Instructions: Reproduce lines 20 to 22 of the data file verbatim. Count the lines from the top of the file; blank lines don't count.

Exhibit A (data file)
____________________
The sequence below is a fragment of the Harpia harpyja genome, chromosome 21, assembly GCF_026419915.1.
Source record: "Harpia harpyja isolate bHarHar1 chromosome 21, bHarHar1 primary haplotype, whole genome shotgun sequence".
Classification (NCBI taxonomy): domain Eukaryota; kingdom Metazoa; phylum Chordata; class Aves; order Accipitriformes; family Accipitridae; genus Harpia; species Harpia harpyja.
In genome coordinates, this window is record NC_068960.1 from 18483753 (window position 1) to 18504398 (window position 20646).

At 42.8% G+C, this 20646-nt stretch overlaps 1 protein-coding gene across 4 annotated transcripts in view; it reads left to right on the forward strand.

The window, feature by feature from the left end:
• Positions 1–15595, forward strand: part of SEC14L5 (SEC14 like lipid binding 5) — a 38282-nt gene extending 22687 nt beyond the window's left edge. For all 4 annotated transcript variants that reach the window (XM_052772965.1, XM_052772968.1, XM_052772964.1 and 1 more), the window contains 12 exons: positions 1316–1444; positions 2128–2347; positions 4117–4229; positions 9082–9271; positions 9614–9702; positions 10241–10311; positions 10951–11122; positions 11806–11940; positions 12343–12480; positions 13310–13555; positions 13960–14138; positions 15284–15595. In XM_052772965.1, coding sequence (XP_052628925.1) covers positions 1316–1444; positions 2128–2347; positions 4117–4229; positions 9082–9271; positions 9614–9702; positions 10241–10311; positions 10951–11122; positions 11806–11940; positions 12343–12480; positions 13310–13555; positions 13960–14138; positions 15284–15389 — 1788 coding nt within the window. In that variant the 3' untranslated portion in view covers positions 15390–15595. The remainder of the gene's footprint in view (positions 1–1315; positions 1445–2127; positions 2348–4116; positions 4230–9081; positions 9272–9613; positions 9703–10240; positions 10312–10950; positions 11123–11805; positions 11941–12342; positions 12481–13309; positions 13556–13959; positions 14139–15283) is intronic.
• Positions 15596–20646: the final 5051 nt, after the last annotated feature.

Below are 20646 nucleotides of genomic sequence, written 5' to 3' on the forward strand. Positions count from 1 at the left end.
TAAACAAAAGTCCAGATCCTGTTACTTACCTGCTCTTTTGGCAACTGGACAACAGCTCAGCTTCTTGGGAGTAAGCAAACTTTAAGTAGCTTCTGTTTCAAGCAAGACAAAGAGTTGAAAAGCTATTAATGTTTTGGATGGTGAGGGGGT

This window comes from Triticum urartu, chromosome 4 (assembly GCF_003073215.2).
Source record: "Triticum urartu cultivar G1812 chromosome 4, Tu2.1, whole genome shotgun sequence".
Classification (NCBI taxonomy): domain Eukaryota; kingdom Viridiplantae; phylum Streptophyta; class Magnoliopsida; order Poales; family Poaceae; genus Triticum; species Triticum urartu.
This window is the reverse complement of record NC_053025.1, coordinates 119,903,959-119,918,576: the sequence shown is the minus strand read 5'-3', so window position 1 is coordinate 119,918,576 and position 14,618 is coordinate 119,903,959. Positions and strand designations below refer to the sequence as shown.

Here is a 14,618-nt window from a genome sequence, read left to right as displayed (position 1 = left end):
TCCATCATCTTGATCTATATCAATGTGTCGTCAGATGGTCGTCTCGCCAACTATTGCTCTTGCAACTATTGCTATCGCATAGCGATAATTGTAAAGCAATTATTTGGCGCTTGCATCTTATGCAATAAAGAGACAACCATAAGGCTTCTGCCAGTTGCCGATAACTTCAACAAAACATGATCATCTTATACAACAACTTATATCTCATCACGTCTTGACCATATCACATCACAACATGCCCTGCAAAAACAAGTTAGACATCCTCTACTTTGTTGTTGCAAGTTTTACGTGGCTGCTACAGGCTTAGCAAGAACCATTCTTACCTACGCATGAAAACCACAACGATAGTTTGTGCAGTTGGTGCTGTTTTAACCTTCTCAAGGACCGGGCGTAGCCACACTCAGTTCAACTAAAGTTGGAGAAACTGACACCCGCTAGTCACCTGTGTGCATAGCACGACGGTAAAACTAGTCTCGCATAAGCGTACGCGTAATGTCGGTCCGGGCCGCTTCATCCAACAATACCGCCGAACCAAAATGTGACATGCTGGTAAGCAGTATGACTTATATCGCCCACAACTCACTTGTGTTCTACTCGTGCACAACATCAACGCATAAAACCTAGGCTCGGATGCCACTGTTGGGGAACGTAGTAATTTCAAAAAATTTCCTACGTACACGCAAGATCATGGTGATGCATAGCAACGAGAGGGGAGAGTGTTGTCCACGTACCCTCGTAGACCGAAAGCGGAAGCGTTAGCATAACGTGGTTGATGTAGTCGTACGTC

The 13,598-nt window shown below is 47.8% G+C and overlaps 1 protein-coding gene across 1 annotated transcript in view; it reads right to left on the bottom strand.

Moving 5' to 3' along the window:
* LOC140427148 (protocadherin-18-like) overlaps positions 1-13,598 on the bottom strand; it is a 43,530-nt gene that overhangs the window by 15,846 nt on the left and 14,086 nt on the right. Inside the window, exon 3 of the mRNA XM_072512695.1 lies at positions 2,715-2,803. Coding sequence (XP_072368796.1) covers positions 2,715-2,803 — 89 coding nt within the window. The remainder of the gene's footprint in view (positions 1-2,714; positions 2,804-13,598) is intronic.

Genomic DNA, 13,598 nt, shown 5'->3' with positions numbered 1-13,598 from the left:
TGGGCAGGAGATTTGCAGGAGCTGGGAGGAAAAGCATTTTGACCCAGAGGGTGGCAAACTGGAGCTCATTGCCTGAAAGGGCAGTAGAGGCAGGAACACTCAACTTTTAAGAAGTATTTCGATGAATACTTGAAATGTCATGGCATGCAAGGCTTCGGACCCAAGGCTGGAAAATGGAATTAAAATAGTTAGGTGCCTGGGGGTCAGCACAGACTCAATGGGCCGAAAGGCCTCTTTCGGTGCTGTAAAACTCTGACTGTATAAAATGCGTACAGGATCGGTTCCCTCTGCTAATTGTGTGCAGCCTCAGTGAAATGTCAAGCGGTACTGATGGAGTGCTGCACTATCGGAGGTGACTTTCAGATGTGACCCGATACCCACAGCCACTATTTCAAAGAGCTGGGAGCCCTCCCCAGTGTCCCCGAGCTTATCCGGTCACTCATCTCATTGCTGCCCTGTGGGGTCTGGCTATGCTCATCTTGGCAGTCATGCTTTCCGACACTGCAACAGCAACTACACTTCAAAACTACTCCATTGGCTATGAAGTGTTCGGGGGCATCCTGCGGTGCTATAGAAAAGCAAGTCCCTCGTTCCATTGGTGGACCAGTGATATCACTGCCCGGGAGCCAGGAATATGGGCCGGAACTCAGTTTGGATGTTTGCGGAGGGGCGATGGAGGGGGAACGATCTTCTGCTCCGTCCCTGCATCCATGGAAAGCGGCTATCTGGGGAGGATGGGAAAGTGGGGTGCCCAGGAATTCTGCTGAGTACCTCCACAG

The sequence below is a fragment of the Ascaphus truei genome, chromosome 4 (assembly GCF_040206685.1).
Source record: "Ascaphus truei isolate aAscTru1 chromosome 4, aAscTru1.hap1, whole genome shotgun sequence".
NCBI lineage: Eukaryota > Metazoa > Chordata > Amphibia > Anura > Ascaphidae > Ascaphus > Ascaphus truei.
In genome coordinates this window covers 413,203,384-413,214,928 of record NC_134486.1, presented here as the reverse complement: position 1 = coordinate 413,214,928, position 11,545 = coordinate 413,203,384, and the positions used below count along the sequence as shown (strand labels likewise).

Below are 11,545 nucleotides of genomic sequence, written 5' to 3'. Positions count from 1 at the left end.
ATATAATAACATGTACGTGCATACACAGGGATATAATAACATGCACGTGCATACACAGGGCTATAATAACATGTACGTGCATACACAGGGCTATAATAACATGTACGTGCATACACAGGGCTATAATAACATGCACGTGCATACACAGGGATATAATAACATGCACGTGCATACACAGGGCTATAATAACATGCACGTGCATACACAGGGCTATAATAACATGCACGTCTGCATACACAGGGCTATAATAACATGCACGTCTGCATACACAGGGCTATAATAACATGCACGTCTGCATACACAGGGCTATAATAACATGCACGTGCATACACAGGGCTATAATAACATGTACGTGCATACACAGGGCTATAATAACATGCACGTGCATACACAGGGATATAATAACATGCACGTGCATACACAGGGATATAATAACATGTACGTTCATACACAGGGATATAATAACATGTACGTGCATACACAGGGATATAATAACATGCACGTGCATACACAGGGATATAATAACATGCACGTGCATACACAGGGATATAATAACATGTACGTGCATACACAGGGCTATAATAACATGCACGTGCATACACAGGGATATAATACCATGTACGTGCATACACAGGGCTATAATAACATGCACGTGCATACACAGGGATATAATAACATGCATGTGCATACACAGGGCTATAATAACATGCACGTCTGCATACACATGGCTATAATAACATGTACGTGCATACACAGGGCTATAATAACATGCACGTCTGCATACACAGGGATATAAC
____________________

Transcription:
Genomic DNA, 13,598 nt, shown 5'->3' with positions numbered 1-13,598 from the left:
TGGGCAGGAGATTTGCAGGAGCTGGGAGGAAAAGCATTTTGACCCAGAGGGTGGCAAACTGGAGCTCATTGCCTGAAAGGGCAGTAGAGGCAGGAACACTCAACTTTTAAGAAGTATTTCGATGAATACTTGAAATGTCATGGCATGCAAGGCTTCGGACCCAAGGCTGGAAAATGGAATTAAAATAGTTAGGTGCCTGGGGGTCAGCACAGACTCAATGGGCCGAAAGGCCTCTTTCGGTGCTGTAAAACTCTGACTGTATAAAATGCGTACAGGATCGGTTCCCTCTGCTAATTGTGTGCAGCCTCAGTGAAATGTCAAGCGGTACTGATGGAGTGCTGCACTATCGGAGGTGACTTTCAGATGTGACCCGATACCCACAGCCACTATTTCAAAGAGCTGGGAGCCCTCCCCAGTGTCCCCGAGCTTATCCGGTCACTCATCTCATTGCTGCCCTGTGGGGTCTGGCTATGCTCATCTTGGCAGTCATGCTTTCCGACACTGCAACAGCAACTACACTTCAAAACTACTCCATTGGCTATGAAGTGTTCGGGGGCATCCTGCGGTGCTATAGAAAAGCAAGTCCCTCGTTCCATTGGTGGACCAGTGATATCACTGCCCGGGAGCCAGGAATATGGGCCGGAACTCAGTTTGGATGTTTGCGGAGGGGCGATGGAGGGGGAACGATCTTCTGCTCCGTCCCTGCATCCATGGAAAGCGGCTATCTGGGGAGGATGGGAAAGTGGGGTGCCCAGGAATTCTGCTGAGTACCTCCACAG

The sequence below is a fragment of the Ascaphus truei genome, chromosome 4 (assembly GCF_040206685.1).